Google’s Encrypted Keyword (not provided) Update & How To Get Around It

Unless you’ve been living in a cave for the last few weeks, you would have noticed that the search engine dinosaur that is Google have rolled out an update to the way keyword data is shared, making life pretty rough for many Search Engine Optimization adherents and inbound marketers.

It’s been a slippery slope that started with the controversial Google Panda and Penguin updates, which stripped many long-standing websites of their top positions in the ubiquitous search engine. Now the ‘Google Gods’ seem to be frowning on traditional inbound marketing mainstays once again, making a sweeping move to begin encrypting the search data of all of its users.

While this move has been hailed by some as a huge step forward in the direction of protecting the privacy of user data, many internet marketers and SEOs have begun to view it as a ‘clear and present danger’ due to the far-reaching effect it will have on their ability to analyse their traffic sources.

One of the bread-and-butter metrics that most SEOs and inbound marketers rely upon is their keyword data. With this new move to encrypted search data, Google has essentially blocked webmasters from seeing which keywords visitors are using. This leaves marketers in the dark as far as being able to determine how the visitor may have found their site.

With Google Analytics, it used to be as easy as pulling a quick report; with just a few clicks of the mouse, you would have a list of keywords (broken down by percentage of overall traffic) that would help you determine the most commonly used search queries for your site. In other words, this keyword data gave you the ability to determine your visibility in the search engines for various search phrases.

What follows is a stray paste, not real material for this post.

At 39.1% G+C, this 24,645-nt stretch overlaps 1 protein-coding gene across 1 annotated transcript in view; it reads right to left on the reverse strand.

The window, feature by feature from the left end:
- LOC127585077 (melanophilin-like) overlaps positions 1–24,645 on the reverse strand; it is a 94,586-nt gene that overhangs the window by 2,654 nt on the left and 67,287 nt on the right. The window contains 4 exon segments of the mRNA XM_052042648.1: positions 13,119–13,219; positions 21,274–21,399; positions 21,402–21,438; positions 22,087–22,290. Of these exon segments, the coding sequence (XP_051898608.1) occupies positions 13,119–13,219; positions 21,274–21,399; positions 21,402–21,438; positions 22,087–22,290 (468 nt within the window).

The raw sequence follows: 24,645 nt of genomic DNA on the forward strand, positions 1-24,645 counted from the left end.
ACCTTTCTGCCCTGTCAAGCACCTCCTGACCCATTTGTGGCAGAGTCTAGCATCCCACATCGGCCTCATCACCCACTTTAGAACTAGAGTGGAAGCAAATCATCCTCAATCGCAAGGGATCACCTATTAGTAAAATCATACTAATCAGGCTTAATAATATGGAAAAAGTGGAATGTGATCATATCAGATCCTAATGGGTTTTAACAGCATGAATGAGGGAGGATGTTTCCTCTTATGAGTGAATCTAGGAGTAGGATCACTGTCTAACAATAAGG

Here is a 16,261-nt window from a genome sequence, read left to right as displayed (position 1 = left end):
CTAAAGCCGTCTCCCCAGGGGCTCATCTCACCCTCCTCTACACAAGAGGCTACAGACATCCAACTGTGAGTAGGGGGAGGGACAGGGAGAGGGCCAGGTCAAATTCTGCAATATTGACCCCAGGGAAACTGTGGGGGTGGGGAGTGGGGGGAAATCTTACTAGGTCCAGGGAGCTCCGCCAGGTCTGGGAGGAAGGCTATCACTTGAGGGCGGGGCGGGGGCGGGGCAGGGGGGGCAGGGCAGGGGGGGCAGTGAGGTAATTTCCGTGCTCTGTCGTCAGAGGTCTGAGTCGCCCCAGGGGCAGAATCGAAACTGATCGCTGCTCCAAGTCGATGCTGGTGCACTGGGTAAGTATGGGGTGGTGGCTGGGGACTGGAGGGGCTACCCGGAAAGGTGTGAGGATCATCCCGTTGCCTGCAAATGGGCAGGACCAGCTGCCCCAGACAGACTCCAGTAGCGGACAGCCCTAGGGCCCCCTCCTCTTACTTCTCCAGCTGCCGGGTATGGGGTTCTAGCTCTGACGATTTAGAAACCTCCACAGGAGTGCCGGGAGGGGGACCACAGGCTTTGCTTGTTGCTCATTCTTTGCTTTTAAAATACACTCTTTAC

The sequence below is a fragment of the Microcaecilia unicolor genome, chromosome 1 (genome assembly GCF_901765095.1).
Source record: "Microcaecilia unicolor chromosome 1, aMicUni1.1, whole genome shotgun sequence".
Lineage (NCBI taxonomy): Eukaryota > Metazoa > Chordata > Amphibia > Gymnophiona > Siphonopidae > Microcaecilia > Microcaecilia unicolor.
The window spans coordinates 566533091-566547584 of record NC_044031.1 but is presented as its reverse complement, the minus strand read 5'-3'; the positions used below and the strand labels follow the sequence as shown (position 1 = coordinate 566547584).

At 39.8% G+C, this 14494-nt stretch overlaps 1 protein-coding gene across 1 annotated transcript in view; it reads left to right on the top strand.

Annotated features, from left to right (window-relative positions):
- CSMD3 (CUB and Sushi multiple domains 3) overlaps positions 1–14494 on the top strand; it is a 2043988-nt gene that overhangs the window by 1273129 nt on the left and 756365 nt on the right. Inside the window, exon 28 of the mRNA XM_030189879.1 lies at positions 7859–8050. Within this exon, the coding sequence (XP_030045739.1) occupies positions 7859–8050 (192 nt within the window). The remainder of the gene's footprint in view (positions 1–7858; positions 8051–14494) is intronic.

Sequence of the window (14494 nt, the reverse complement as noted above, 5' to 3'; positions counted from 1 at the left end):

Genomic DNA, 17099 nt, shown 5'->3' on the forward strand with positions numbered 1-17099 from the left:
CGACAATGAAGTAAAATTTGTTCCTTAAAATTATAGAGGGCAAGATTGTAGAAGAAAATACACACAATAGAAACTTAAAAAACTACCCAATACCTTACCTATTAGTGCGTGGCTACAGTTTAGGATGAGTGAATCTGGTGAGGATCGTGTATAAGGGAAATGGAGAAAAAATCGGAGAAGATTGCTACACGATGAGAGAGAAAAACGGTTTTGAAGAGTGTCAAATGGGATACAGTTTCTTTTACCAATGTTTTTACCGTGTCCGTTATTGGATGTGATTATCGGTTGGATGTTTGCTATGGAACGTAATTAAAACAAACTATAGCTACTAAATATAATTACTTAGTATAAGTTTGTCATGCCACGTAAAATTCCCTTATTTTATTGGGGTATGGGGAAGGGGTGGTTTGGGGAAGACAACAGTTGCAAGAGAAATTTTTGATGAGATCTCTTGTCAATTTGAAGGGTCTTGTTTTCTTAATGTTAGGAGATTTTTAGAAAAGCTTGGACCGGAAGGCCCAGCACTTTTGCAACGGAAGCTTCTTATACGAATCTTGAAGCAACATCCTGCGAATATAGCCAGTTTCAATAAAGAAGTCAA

This information is invaluable to us marketers; it allows us to to fine-tune our web content with additional keyword optimization and link building efforts to further cement organic rankings for those particular search terms and get value-driven content in front of our audiences.

The SEO challenge ahead of us

Unfortunately, however, all of this has now changed. Google has essentially ‘muddied the waters’ by displaying the now-infamous Google Analytics ‘not provided’ phrase instead of the actual search phrase. So instead of a rich list of keywords to help you gain greater insight into the search behaviour of your visitors, you now get the phrase ‘not provided’ in its place, essentially leaving you with fewer tools by which to measure your SEO efforts.

According to a study of over 420 websites conducted by the digital marketing firm Optify back in 2012, the average webmaster could see around 39% of their referring keywords land in the ‘not provided’ category.

All this has caused quite a stir in the SEO community, especially among companies that perform SEO services on behalf of a client. This lack of transparent data has hindered many SEOs from being able to show their clients which keywords are producing the most effective ROI.

All is not lost, however. Many SEO experts have bravely called it a step in the right direction, asserting that there has been far too much emphasis on keywords and search terms in general, to the detriment of providing an integrated overall user experience that is more content-driven and human-friendly.

They claim that there has been an over-emphasis on keyword stuffing and unnatural writing just for pure SEO value, and that the time has come for ‘writing for robots’ to cease. It’s true that Google is not the search engine it was even five years ago, as the move to become more relevant in the social networking sphere (Google+) has no doubt produced a few algorithm tweaks in order to favour a more fresh and relational approach to their search results.